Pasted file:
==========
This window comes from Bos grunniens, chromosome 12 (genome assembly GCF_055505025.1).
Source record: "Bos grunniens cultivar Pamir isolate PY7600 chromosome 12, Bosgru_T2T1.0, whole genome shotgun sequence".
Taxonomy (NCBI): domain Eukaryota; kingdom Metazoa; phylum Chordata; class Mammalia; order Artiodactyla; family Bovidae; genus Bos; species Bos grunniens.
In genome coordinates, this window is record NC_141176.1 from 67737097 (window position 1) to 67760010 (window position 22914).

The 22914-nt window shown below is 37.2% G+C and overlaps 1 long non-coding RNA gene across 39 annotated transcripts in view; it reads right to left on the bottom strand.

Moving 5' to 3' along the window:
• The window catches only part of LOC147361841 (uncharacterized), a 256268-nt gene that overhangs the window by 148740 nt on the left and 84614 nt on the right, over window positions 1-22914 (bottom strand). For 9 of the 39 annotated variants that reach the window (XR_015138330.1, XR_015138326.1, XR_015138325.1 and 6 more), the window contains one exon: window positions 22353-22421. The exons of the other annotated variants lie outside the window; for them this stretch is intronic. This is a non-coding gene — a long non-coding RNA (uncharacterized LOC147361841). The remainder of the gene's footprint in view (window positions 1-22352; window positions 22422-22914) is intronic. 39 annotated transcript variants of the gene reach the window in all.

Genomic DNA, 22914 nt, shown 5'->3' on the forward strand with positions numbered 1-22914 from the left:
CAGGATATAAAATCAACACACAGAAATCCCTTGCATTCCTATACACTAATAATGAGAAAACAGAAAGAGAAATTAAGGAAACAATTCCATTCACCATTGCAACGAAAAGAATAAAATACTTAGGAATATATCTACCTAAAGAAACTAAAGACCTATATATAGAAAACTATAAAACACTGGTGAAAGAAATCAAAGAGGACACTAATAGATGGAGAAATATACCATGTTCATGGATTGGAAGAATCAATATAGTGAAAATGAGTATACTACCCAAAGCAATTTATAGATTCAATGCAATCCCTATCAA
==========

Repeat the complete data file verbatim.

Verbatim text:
This window comes from Bos grunniens, chromosome 12 (genome assembly GCF_055505025.1).
Source record: "Bos grunniens cultivar Pamir isolate PY7600 chromosome 12, Bosgru_T2T1.0, whole genome shotgun sequence".
Taxonomy (NCBI): domain Eukaryota; kingdom Metazoa; phylum Chordata; class Mammalia; order Artiodactyla; family Bovidae; genus Bos; species Bos grunniens.
In genome coordinates, this window is record NC_141176.1 from 67737097 (window position 1) to 67760010 (window position 22914).

The 22914-nt window shown below is 37.2% G+C and overlaps 1 long non-coding RNA gene across 39 annotated transcripts in view; it reads right to left on the bottom strand.

Moving 5' to 3' along the window:
• The window catches only part of LOC147361841 (uncharacterized), a 256268-nt gene that overhangs the window by 148740 nt on the left and 84614 nt on the right, over window positions 1-22914 (bottom strand). For 9 of the 39 annotated variants that reach the window (XR_015138330.1, XR_015138326.1, XR_015138325.1 and 6 more), the window contains one exon: window positions 22353-22421. The exons of the other annotated variants lie outside the window; for them this stretch is intronic. This is a non-coding gene — a long non-coding RNA (uncharacterized LOC147361841). The remainder of the gene's footprint in view (window positions 1-22352; window positions 22422-22914) is intronic. 39 annotated transcript variants of the gene reach the window in all.

Genomic DNA, 22914 nt, shown 5'->3' on the forward strand with positions numbered 1-22914 from the left:
CAGGATATAAAATCAACACACAGAAATCCCTTGCATTCCTATACACTAATAATGAGAAAACAGAAAGAGAAATTAAGGAAACAATTCCATTCACCATTGCAACGAAAAGAATAAAATACTTAGGAATATATCTACCTAAAGAAACTAAAGACCTATATATAGAAAACTATAAAACACTGGTGAAAGAAATCAAAGAGGACACTAATAGATGGAGAAATATACCATGTTCATGGATTGGAAGAATCAATATAGTGAAAATGAGTATACTACCCAAAGCAATTTATAGATTCAATGCAATCCCTATCAA